Four Approaches to Implicit State in Compound Components, Ranked
Say we wanted to create an Accordion component that lets us expand and collapse sections within the Accordion, such that only one section can be expanded at a time. This is a good candidate for a Compound Component. Let’s first create an Accordion with three sections, without trying to abstract out any logic.
This does the job well, but we’re combining Accordion-specific logic with the actual content we want to render. How might we abstract out the Accordion component from here? There are four ways. Let’s go through each one, grading them based on type safety, aesthetics, encapsulation, and explicitness.
Here we’re exposing the
onToggle props through the render prop to be threaded through to each AccordionSection at the call site. It’s the client’s job to assign an index to each child.
Fairly type safe: no hoop-jumping required. One shortcoming is that we can’t enforce the render prop function to return AccordionSection elements. We can get close by typing it as
React.ReactElement<AccordionSectionProps> but then we wouldn’t be able to return a fragment, we’d have to return an actual array of JSX. And we care less about the props and more about the actual element type. Alas, typescript can’t help us here.
Ugly as hell: it’s hard to discern between the boilerplate and the props that matter.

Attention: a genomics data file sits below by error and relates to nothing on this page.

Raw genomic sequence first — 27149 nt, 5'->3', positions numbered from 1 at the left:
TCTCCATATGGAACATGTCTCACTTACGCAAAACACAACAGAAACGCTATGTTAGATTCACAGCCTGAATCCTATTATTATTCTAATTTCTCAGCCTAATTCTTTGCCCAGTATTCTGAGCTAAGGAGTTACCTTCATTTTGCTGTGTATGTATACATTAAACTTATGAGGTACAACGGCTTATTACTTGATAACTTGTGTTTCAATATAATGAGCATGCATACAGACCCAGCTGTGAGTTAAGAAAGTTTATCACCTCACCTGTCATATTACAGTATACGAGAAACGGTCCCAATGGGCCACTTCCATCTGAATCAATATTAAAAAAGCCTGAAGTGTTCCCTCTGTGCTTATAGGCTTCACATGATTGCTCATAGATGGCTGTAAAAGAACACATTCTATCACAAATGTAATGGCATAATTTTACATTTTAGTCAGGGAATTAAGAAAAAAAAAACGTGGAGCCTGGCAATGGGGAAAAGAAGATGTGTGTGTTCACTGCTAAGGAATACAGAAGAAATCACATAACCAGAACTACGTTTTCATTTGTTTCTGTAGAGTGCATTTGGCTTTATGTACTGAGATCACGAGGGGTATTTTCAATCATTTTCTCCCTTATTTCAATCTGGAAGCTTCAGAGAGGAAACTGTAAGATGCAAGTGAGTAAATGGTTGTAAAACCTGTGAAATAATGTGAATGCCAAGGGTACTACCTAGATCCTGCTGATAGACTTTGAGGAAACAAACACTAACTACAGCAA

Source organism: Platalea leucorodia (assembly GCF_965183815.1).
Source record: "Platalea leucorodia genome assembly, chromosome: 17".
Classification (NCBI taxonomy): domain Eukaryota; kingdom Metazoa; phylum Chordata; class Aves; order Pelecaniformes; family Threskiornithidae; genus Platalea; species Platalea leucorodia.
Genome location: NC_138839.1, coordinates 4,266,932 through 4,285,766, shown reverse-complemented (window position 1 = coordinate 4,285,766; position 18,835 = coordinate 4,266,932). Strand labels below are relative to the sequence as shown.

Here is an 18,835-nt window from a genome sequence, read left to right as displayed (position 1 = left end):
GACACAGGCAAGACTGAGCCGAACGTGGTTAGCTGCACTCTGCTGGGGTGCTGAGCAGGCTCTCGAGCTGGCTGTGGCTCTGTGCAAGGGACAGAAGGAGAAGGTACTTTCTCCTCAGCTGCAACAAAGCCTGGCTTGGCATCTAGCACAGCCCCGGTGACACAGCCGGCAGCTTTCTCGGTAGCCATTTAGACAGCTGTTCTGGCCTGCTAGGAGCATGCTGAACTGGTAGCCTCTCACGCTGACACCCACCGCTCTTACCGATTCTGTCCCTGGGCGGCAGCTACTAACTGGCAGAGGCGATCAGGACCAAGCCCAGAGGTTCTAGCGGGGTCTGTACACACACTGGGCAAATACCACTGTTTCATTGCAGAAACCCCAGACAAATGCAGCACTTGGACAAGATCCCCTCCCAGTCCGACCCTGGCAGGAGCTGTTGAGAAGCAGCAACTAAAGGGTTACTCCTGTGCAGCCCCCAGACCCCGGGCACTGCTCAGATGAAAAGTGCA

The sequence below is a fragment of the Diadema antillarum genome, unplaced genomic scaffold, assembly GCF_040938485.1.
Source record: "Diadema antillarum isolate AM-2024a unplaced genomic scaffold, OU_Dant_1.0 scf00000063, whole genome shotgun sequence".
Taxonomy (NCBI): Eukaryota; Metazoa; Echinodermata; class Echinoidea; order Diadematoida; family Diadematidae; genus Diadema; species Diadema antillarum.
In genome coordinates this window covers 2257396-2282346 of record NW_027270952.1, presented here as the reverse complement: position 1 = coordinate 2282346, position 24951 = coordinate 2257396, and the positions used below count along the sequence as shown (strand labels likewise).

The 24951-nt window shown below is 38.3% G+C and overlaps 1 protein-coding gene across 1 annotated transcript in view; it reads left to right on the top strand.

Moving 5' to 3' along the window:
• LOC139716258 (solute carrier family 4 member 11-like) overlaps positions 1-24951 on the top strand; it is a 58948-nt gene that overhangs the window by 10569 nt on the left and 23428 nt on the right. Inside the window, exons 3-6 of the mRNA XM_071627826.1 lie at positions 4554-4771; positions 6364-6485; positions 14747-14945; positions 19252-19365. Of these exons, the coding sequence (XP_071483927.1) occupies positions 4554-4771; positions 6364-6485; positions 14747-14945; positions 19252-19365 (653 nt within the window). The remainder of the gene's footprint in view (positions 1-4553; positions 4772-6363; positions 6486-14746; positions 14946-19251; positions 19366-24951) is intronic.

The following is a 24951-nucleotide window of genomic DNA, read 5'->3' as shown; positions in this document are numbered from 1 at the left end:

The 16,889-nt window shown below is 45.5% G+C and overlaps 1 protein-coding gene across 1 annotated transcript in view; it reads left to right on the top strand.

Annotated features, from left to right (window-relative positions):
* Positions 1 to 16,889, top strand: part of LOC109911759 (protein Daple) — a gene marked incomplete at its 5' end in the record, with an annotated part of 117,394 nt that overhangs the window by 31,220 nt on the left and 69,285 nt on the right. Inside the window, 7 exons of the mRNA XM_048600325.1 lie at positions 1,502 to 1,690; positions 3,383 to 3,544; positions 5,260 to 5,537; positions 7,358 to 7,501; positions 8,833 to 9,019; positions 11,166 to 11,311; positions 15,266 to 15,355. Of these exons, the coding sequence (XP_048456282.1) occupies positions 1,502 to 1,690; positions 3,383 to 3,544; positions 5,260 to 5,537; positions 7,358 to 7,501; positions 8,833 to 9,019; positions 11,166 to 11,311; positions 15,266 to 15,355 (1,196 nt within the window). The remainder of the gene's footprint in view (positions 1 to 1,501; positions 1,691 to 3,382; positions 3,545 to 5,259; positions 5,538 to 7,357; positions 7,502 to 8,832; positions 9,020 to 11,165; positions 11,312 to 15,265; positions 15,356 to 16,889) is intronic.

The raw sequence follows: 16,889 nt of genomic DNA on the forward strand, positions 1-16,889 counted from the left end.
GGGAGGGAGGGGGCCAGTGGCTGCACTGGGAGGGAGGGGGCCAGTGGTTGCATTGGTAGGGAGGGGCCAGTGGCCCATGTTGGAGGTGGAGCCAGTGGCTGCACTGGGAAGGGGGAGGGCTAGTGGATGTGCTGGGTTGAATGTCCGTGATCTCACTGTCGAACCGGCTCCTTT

Non-existant: the client code is forced not only to know about the internal logic of how the component works, it’s forced to implement the internal logic, by threading through props to each section and keeping track of indexes. This is problematic for two reasons: firstly, it creates a dependency on the internal logic, meaning if we want to change the internal logic (e.g. to allow multiple sections to be expanded simultaneously) we’ll need to update all the call sites. Secondly, because we’re implementing the boilerplate logic at each call site, there’s an increased chance of bugs: nothing stops us from accidentally assigning indexes incorrectly.
You might argue this is more explicit than other approaches, and I would only partially agree. There’s no ‘magic’ happening in the Accordion component itself, but it’s not at all explicit how you should hook everything up at the call site. It’s not obvious from looking at the Accordion component itself that it’s your job to thead the props through via the render prop; you’ll need to look at a couple examples to realise the pattern.
F. The encapsulation issue is a deal-breaker for me.
Here we omit the
onToggle props at the call site, and instead clone the element with the props added within the Accordion component.
Not type safe: we don’t know the value of the